Above: Reed Hundt, former chairman, FCC and current chairman, IDEA.
“In the early days of the Internet as a commercial and social phenomenon, the thought was that the Internet would be the global common medium... building a platform for the world to connect to each other," says Reed Hundt, former chairman of the FCC during the Clinton Administration.
The pace in which it has connected people - 2 billion participants in 20 years - is "astounding," he said.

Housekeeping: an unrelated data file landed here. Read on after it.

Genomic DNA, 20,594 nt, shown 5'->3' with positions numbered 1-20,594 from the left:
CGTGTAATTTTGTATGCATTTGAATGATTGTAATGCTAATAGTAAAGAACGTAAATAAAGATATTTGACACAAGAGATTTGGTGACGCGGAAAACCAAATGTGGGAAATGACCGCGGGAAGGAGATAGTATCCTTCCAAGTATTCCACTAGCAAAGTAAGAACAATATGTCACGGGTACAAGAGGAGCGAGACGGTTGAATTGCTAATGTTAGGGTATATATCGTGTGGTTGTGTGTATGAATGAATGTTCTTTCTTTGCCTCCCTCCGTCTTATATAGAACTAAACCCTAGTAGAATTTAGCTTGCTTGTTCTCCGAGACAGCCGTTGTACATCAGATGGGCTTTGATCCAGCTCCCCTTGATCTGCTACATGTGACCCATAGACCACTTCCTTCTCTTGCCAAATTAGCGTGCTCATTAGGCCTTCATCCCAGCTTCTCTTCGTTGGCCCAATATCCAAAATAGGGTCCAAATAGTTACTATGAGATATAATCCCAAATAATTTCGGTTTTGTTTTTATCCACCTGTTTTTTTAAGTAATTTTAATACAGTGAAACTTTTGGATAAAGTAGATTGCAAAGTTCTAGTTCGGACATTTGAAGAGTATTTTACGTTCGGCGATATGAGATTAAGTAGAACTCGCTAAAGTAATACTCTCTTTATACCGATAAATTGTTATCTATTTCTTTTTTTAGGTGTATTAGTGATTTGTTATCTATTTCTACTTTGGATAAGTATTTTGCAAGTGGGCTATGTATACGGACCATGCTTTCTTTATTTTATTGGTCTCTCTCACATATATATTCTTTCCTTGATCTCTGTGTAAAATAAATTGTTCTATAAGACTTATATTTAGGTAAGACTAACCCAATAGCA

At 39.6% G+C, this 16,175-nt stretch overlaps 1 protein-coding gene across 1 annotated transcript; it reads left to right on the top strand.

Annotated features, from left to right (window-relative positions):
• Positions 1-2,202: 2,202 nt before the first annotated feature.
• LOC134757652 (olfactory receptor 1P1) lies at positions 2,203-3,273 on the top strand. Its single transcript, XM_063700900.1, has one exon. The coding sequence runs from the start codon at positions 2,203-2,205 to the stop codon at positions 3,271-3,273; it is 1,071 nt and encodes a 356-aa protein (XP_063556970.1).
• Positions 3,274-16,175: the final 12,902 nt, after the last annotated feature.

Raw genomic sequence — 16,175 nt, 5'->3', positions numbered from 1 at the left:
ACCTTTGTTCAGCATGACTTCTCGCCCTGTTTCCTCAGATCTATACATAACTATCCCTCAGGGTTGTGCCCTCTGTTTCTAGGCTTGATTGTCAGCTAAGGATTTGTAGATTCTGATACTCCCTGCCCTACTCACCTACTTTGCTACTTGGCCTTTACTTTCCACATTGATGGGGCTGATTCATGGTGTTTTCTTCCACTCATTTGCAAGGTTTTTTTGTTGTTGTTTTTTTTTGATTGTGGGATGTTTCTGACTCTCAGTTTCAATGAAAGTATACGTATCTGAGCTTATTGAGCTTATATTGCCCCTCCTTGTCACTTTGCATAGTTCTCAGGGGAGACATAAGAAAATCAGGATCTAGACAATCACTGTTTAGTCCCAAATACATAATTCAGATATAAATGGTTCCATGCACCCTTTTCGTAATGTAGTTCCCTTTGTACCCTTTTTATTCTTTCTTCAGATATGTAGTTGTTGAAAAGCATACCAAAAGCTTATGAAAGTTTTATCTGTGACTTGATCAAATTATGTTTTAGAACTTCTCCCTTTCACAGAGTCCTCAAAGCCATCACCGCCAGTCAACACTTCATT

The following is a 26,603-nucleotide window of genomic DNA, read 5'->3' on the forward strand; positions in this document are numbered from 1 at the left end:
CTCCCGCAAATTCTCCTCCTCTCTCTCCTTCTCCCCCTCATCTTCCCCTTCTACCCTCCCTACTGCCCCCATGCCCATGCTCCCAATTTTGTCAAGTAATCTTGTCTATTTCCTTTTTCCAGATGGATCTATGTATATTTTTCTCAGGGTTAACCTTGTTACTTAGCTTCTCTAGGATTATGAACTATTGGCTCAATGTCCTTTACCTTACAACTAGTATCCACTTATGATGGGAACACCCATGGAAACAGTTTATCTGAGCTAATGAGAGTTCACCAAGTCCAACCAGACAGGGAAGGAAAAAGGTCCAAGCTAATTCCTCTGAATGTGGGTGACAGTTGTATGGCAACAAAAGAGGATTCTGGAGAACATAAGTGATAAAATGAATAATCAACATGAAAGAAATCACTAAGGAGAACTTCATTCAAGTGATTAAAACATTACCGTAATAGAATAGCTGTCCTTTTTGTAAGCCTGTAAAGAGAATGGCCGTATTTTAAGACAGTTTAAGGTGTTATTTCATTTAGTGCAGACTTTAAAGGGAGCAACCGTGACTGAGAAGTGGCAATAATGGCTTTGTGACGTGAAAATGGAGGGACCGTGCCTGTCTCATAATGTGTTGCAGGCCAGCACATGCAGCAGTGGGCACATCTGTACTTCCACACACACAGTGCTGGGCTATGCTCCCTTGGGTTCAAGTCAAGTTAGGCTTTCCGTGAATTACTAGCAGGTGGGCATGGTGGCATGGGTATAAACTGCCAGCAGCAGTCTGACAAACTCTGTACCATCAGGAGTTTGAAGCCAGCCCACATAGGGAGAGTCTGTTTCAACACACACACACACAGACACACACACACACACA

However, as the Internet has exploded in growth, the commercial interests in it may have diverged from public interests.
"We have a lot of legitimate discontent with the functioning of our democracy. Overwhelmingly Americans are unhappy with the functioning of democracy. Has the digital revolution, has the common medium intensified that anxiety? I think so. Has it produced a solution? Not yet."
He concluded by questioning where the Internet might go over the next 20 years. “We’re engaged in a very very important debate here… over whether this common medium will hold to the values of openness and freedom.”